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Pieces we struggled with


MusingMuso
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Listening yet again to the remarkable Finotti performance of the 2nd Schumann B-A-C-H Fugue ("Lebhaft"),reminded me of the struggles I had in learning that particular work, and it had me wondering what works have caused problems, and more importantly, why did they cause problems?

 

I don't think we're looking for works which are beyond our respective and various talents and abilities, but works which are now, (or at least were), part of our own repertoire, at whatever level of difficulty.

 

Sometimes the notes are just difficult to read. Sometimes the problem is one of registration. At other times, it may be due to errors of technique or even a lack of technique as we travel the journey from John Stanley to the Durufle Toccata.

 

We've all had to make at least some of that journey at various points in our lives, and it is a part of the fun as well as part of the torment of being a musician.

 

So irrespective of where we are technically, the interest lies in those works which we have stumbled over and then mastered, as a part of the learning curve, which of course includes absolutely everyone, from village organist to cathedral organist to top flight recitalist.

 

I'll kick this off by describing my journey to hell and back with the no.2 Schumann Fugue, because having heard Finotti's astounding performance, I just had to get the music and learn it.....no compromises...."Lebhaft" AND "Furioso" AND "Detachee" in equal measure.

 

It seemed like an entirely possible task when I looked at the notes, but the more I tried, the worse it got, until I realised two problems.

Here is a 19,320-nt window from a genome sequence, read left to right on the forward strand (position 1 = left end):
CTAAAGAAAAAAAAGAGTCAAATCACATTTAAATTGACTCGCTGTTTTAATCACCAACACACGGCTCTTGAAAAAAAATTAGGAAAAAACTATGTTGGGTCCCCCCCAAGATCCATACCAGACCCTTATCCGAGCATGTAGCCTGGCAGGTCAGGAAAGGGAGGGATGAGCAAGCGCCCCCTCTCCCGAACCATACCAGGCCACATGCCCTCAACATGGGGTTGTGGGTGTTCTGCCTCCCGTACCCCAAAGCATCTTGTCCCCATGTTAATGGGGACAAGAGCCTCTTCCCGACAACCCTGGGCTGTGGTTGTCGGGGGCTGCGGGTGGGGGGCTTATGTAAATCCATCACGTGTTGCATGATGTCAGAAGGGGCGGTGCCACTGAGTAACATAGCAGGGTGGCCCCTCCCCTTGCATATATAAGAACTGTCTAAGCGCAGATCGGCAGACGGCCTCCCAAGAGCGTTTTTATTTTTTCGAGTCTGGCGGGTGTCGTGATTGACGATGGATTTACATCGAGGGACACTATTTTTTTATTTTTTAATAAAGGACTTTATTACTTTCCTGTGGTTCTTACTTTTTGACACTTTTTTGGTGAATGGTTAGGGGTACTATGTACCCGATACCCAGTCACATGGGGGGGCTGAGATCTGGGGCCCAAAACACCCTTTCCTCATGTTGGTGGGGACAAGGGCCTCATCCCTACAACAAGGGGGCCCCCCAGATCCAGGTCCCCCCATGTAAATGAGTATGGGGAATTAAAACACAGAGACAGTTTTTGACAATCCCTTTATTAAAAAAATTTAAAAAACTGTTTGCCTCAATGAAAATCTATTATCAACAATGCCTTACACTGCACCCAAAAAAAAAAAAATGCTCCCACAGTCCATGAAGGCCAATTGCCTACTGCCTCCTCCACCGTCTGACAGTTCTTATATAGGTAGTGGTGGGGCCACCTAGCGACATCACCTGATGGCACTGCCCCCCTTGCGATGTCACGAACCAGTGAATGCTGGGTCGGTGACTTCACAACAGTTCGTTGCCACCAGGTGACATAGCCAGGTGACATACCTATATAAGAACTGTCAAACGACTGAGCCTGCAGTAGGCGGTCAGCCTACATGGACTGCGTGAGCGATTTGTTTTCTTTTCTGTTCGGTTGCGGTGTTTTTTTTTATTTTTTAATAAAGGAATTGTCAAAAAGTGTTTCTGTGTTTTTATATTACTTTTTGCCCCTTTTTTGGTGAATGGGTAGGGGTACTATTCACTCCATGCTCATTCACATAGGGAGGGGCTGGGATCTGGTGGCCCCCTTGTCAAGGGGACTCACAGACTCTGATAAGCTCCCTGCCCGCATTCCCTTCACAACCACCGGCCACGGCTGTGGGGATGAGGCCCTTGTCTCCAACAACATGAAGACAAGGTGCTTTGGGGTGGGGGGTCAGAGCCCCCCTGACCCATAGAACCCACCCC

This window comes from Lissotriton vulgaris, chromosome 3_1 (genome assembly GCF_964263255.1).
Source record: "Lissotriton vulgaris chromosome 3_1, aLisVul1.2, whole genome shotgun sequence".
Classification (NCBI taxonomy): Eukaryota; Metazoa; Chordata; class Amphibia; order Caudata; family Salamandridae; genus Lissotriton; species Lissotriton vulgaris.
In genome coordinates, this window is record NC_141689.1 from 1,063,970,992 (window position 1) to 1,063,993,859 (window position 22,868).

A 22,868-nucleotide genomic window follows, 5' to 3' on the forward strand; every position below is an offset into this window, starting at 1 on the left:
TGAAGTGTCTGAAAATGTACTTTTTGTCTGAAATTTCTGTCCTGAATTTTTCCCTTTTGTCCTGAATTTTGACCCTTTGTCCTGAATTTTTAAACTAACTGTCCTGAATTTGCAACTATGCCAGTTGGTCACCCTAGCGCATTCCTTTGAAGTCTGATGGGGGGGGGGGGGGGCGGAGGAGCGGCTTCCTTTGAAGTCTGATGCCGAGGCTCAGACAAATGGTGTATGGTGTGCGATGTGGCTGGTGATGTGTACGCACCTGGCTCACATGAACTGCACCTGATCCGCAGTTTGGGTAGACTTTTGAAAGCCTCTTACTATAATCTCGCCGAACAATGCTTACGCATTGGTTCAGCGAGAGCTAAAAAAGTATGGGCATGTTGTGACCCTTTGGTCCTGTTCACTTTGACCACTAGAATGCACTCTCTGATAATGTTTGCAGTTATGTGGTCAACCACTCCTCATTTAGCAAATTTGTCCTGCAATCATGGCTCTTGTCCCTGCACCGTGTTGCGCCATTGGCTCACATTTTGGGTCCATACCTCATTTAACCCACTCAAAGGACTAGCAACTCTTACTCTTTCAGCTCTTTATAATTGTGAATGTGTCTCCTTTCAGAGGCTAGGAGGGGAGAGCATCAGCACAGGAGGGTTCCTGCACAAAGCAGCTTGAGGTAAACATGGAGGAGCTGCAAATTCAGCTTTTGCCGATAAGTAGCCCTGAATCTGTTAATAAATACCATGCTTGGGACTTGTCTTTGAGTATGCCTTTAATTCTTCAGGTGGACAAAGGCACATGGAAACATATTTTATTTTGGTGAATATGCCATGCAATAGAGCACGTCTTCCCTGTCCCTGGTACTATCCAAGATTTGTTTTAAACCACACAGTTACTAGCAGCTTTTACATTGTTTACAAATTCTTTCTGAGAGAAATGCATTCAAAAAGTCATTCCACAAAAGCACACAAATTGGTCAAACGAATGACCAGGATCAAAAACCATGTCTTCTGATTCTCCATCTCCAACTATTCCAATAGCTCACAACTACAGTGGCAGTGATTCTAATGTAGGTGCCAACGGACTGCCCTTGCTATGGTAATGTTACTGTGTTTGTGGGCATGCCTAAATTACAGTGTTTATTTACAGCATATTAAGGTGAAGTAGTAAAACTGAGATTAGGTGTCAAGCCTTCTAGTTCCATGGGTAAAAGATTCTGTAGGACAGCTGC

The first was the amount of rapid finger-substitution required, and the second was the sheer lack of strength in my hands. The first proved fiendishly difficult to master at the sort of speed I wanted to play it; especially since finger-substitution and a detached style are very difficult to combine. To make all this possible, I really had to enter into a hard, physical training routine. Only when finger strength was at its peak was it possible to interpret the music and keep it in control.

 

Well I'm glad to say that I did master it, and played it in a few recitals; the most satifying one being on an electronic-organ curiously enough, which had the right level of tonal aggression. I recall that people were visibly shaken by what they heard, perhaps knowing that I had done something similar to what Blondini did when he walked the tight-rope across the Niagra Falls....a real knife edge performance with disaster only a tiny slip away.

 

How long did it take me to learn it? It was probably the best part of 6 months, but included other pieces as well.

 

What I can say with certainty, is that this Fugue was another plateau on the eternal learning-curve, and learning it taught me more than I could ever have anticipated.

 

I suppose we all know we're better than before, when the pieces which once troubled us are played with comfortable ease.

 

So what have YOU struggled with?

 

MM

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So what have YOU struggled with?

 

MM